Challenges to the legitimacy of mental capacity over the past 10 years have been spearheaded by the Committee on the Rights of Persons with Disabilities, the treaty body for the UN Convention on the Rights of Persons with Disabilities (CRPD). This challenge has been asserted to have produced a 'paradigm shift'. In this article, we examine why that interpretation has had such limited traction in the legal policy arena, and whether it should have traction. We also analyse whether the Committee has subtly but importantly shifted its position. We then develop an argument that the true goal, compatible with the CRPD, is the satisfactory determination of whether a person has or lacks mental capacity to make or take a relevant decision. Our article contextualises multi-disciplinary, research-informed guidelines designed as a contribution to satisfactory determination. While our article is based upon the position in England and Wales, we suggest that our conclusions are of wider application.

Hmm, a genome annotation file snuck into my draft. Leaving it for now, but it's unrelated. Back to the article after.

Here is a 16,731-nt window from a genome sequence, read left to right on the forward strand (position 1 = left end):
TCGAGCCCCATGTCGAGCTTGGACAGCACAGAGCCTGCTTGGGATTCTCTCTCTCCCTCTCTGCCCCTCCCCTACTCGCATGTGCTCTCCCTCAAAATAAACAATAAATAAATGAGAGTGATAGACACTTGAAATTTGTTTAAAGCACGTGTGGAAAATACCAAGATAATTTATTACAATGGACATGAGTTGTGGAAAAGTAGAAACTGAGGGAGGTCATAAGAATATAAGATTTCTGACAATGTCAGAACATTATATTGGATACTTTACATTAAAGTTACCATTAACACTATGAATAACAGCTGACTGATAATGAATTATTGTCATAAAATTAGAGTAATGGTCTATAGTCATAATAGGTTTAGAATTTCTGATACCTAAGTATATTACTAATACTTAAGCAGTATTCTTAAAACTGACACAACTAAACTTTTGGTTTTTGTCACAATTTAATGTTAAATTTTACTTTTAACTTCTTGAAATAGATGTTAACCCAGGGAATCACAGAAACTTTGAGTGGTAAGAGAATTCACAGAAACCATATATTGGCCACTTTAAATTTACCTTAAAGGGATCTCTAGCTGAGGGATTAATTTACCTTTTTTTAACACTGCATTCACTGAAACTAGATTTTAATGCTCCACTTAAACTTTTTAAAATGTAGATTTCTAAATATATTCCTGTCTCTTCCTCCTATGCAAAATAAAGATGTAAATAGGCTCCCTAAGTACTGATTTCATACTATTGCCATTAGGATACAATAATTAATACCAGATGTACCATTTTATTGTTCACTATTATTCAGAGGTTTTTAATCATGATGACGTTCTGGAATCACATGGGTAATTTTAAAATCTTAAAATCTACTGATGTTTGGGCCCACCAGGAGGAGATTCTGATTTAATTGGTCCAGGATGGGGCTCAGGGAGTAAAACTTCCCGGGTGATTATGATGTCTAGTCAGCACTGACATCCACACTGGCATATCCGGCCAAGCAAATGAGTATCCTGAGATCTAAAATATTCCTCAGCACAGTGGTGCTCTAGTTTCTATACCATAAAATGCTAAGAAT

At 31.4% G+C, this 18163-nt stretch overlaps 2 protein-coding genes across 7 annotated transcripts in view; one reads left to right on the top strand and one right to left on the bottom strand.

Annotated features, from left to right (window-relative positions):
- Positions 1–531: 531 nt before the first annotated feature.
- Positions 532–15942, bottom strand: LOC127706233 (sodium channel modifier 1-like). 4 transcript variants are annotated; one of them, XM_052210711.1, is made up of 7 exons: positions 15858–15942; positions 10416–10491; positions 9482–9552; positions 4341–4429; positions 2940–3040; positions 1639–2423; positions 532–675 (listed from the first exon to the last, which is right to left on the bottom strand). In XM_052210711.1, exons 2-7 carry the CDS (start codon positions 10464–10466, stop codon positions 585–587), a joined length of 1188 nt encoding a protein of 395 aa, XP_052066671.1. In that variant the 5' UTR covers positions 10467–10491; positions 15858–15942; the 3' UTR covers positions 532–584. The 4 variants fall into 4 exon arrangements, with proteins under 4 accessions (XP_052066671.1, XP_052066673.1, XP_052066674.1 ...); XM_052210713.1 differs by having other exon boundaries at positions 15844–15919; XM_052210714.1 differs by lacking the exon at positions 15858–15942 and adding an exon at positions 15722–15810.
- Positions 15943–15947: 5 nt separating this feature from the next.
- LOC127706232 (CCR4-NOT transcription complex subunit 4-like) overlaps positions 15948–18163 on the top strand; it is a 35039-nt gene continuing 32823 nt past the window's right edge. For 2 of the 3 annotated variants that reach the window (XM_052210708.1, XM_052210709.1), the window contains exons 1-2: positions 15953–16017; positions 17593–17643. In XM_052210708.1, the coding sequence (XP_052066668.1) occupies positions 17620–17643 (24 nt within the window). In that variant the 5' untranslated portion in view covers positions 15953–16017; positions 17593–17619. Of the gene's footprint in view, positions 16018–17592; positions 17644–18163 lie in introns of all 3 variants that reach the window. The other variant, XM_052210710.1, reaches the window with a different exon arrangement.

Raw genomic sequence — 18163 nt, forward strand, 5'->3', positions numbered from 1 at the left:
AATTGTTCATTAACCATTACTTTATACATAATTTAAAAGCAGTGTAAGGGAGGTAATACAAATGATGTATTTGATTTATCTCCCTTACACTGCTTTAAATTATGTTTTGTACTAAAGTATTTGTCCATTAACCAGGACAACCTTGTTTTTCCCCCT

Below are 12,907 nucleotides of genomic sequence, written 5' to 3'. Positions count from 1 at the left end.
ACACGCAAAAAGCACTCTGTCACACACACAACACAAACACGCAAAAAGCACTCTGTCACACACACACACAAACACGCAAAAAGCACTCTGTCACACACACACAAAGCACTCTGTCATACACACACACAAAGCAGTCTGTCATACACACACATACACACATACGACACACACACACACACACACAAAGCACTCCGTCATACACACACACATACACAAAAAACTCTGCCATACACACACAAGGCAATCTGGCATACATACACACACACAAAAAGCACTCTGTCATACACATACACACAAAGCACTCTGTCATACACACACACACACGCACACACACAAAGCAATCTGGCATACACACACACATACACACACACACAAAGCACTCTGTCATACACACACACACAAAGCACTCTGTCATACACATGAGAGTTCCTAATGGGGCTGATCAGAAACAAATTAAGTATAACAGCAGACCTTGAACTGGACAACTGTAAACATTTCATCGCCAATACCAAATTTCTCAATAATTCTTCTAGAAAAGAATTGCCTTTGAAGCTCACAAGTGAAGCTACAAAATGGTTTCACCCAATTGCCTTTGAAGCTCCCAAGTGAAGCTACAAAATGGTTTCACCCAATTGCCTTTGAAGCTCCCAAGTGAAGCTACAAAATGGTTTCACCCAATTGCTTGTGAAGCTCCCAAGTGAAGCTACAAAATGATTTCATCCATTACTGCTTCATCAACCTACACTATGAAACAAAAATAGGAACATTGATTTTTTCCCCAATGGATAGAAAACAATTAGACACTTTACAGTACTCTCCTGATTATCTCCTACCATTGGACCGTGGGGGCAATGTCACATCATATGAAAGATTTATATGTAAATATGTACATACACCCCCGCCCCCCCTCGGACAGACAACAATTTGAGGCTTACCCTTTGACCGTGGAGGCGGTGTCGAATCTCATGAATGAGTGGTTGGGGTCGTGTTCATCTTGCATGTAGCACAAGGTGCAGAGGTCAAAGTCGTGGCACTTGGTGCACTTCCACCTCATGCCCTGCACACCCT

- capacity assessment
- Convention on the Rights of Persons with Disabilities